Vintage and reproduction pots can have just as much charm as antique ones-especially if they have been outdoors long enough to have acquired a patina of lichens or moss.  The lichens on the rim of this vintage pot will spring back into action, as soon as they are exposed to weather.

Weathering is an inevitable consequence of being outdoors. Any surface which absorbs water can provide a foothold for colonies of small plants. For those gardeners who like a clean look, choose pots with a surface that resist the weather. Glazed or enameled pots do not absorb water from the outside. They can easily be cleaned with soap and water. Pots that do not absorb water do not breathe.  This means water only evaporates from the surface of the soil that is exposed at the top. This is a good choice of container for the gardener who has a long list of responsibilities besides watering every day. I helped such a gardener pick pots some years ago. She fills a collection of waterproof containers every year with waterlilies, lotus and floater plants.

The right pots? You’ll know when you see them, and can’t forget about them.

The Summer Container Plantings

The demand for landscape design and installation has been one after the other this spring.  I am sure you can tell, given how few and far between my posts have been of late. Our persistently chilly weather has given way to some gardening friendly weather. Suddenly, the summer container planting season is here, and my board is chock full of projects that will need doing beautifully, and with dispatch. The summer plantings begin later in May, and finish up in late June.  Late June? The spring plantings are just beginning to come in to their own now. Clients with spring plantings are not in a rush to plant seasonal tropicals. Given that tropical plants dislike cold temperatures, and hate cold soil, a spring planting can stave off that urge to plant summer containers too early.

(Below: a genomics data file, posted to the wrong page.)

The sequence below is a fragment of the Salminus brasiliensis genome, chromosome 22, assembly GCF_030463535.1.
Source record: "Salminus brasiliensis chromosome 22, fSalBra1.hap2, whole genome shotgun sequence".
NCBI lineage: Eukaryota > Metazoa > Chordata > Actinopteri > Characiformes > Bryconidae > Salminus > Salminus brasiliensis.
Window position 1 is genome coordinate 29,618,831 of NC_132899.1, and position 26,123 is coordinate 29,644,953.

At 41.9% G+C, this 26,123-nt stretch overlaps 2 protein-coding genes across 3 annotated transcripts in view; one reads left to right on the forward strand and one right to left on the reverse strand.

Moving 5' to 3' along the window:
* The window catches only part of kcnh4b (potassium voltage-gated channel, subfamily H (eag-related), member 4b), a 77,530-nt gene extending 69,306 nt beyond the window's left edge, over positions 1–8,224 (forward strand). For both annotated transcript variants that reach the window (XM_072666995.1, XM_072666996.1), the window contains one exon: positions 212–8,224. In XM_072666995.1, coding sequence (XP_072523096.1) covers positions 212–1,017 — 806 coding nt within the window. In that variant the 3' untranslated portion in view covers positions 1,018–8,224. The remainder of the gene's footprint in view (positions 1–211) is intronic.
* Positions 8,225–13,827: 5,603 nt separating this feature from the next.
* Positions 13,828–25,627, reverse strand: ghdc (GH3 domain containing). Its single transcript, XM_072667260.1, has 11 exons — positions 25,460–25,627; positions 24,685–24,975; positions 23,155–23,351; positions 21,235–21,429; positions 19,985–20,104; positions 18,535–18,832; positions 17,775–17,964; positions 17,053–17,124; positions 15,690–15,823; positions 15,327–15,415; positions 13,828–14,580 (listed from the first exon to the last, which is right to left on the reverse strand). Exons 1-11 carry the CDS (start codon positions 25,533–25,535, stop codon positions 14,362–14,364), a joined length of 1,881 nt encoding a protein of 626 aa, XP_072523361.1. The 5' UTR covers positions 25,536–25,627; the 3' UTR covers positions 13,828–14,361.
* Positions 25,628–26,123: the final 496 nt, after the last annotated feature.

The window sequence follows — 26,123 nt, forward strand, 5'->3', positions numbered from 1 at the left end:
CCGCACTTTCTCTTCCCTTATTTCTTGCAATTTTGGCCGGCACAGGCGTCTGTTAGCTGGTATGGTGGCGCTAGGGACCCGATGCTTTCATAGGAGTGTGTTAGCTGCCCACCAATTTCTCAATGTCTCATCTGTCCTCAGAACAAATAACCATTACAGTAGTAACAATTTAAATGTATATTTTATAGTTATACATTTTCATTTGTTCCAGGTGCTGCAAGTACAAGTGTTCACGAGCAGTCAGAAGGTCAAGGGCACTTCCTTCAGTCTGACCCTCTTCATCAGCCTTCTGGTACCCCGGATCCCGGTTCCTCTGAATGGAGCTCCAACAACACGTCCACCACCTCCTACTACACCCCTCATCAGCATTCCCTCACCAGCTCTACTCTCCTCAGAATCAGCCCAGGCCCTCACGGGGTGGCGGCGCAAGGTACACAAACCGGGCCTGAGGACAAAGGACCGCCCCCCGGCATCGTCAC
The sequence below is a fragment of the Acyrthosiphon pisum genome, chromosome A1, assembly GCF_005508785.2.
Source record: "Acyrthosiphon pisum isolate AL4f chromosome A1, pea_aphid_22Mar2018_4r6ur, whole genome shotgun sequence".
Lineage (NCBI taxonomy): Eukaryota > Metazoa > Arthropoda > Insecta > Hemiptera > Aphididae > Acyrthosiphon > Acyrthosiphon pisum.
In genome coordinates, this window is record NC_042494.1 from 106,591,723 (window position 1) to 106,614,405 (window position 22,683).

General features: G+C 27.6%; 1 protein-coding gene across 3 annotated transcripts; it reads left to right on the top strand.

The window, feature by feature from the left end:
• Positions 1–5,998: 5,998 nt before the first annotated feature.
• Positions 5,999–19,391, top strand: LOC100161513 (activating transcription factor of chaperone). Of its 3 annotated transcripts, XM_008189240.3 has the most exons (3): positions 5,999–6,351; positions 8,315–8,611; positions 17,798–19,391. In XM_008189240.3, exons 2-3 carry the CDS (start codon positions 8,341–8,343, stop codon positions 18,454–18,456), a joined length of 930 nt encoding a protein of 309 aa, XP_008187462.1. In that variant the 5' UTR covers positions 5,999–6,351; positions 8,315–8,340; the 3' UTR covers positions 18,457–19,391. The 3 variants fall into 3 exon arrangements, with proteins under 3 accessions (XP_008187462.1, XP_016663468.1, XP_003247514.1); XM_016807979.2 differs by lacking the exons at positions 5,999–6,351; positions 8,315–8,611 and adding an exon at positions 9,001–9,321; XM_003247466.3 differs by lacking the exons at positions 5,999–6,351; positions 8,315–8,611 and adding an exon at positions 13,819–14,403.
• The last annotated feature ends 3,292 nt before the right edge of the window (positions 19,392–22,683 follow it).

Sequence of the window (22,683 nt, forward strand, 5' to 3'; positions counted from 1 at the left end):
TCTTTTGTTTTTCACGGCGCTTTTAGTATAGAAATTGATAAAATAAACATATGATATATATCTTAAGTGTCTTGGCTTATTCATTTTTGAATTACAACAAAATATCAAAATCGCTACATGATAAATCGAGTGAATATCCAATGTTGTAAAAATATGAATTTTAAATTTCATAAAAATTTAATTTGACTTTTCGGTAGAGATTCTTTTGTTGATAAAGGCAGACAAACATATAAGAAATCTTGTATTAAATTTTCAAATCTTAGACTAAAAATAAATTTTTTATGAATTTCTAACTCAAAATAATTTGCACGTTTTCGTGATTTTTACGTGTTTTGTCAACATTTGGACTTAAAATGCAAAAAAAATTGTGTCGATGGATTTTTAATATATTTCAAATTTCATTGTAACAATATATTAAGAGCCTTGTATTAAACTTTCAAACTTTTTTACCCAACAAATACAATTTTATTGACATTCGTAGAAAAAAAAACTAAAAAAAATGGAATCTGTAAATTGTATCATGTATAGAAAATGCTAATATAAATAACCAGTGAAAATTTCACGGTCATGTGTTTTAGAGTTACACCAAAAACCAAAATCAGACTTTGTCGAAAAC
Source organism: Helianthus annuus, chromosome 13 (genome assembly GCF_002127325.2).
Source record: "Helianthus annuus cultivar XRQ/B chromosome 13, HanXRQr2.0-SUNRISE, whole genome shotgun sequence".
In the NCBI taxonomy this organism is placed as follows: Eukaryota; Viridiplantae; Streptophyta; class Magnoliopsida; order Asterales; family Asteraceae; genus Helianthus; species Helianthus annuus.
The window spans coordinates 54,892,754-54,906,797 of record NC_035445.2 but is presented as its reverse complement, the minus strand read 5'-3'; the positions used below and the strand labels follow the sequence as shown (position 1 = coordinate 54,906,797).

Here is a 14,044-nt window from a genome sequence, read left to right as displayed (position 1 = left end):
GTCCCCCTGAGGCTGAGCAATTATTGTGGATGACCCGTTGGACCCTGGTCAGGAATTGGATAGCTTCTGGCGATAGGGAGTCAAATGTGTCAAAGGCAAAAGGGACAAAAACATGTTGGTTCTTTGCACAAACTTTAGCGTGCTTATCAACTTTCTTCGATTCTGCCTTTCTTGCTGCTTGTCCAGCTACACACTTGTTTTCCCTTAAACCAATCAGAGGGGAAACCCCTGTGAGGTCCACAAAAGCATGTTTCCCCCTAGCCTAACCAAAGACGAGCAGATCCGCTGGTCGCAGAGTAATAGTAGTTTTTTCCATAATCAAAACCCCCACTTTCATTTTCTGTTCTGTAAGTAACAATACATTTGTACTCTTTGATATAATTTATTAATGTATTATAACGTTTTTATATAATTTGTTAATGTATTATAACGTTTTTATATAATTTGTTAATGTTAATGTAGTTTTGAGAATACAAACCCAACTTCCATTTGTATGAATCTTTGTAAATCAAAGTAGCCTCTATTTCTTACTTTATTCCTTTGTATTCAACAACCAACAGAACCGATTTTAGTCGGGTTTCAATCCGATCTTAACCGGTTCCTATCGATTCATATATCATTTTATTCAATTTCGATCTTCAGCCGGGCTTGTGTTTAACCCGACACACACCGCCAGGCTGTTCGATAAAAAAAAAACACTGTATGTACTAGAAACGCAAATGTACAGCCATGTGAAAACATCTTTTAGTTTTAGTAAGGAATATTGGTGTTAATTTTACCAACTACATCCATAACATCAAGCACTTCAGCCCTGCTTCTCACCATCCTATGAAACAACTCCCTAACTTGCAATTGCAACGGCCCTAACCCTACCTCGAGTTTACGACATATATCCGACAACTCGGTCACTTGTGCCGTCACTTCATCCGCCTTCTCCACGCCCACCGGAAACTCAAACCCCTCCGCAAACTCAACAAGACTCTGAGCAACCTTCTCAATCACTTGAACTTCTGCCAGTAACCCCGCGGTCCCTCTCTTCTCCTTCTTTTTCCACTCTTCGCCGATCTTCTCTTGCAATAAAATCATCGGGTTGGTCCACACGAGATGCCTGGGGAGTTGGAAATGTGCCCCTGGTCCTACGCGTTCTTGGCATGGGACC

Of special interest to me is the unique role played by containers in the landscape. No news here,should you be familiar with Detroit Garden Works. For 23 years now, the shop has been a premier source for great ornament for the garden.  I am happy to say that our reputation in recent years has become a a national phenomenon. Jackie deals with clients all over the country, and manages a steady stream of shipments going out. The shop website is good, and easy to navigate. Jenny keeps it fresh and lively.

Of course the lion’s share of our focus is on containers of every conceivable period and style. Vintage dolly tubs and new locust wood casks belted with galvanized steel rub elbows with a select collection of European and American antique urns. Of course the choice of a container is a significant factor in container planting. It is as much an important part of the container arrangement as the plants. That empty container represents the opportunity to throw a party in celebration of summer. The limited square footage imposed by the edges of a container means the design idea has to be simple. And it has to be visually strong.The plants need to be companionable, or at least tolerant of one another. Container plantings at war with nature make me uneasy. Given the almost limitless number of plants that can thrive in a container, it would take several gardening lifetimes to even make a dent in all of the possibilities.

A container planting matures in but a few months. What a pleasure to be able to watch that process. Mercifully, it all comes to an end with a hard frost. One can abandon a scheme that disappointed. Or explore a new idea come the new season. A collection of containers is a visual diary of what is on a gardener’s mind at that moment. A landscape and garden involves a long term commitment. There is strategy and planning involved. Decisions that are made one year are not so easy to change years later. An old tree that succumbs to an illness or bugs can make for chaos in the garden below. Growing a landscape on can feel like a full time job. The blooming of the double bloodroot, dogwoods, lilacs and peonies are ephemeral, but the gardener gets to enjoy them year after year, barring a disaster. A collection of containers set within that landscape keeps the garden dialogue fresh and interesting.